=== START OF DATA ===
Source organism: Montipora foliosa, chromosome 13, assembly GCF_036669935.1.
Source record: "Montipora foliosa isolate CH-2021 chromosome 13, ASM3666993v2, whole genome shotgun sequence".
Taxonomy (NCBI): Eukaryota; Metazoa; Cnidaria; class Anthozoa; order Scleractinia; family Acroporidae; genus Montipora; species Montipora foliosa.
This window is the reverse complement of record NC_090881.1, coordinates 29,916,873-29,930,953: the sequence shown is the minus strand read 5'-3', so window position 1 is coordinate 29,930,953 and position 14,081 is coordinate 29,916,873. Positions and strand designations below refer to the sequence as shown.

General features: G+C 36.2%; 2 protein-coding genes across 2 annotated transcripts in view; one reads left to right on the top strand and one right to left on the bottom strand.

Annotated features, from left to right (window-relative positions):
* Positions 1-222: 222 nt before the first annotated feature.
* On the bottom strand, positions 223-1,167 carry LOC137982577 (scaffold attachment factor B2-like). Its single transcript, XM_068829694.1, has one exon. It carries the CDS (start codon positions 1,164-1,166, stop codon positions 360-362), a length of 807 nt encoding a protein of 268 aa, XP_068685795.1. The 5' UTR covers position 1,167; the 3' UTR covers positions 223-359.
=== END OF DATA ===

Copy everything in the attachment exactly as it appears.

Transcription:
Source organism: Montipora foliosa, chromosome 13, assembly GCF_036669935.1.
Source record: "Montipora foliosa isolate CH-2021 chromosome 13, ASM3666993v2, whole genome shotgun sequence".
Taxonomy (NCBI): Eukaryota; Metazoa; Cnidaria; class Anthozoa; order Scleractinia; family Acroporidae; genus Montipora; species Montipora foliosa.
This window is the reverse complement of record NC_090881.1, coordinates 29,916,873-29,930,953: the sequence shown is the minus strand read 5'-3', so window position 1 is coordinate 29,930,953 and position 14,081 is coordinate 29,916,873. Positions and strand designations below refer to the sequence as shown.

General features: G+C 36.2%; 2 protein-coding genes across 2 annotated transcripts in view; one reads left to right on the top strand and one right to left on the bottom strand.

Annotated features, from left to right (window-relative positions):
* Positions 1-222: 222 nt before the first annotated feature.
* On the bottom strand, positions 223-1,167 carry LOC137982577 (scaffold attachment factor B2-like). Its single transcript, XM_068829694.1, has one exon. It carries the CDS (start codon positions 1,164-1,166, stop codon positions 360-362), a length of 807 nt encoding a protein of 268 aa, XP_068685795.1. The 5' UTR covers position 1,167; the 3' UTR covers positions 223-359.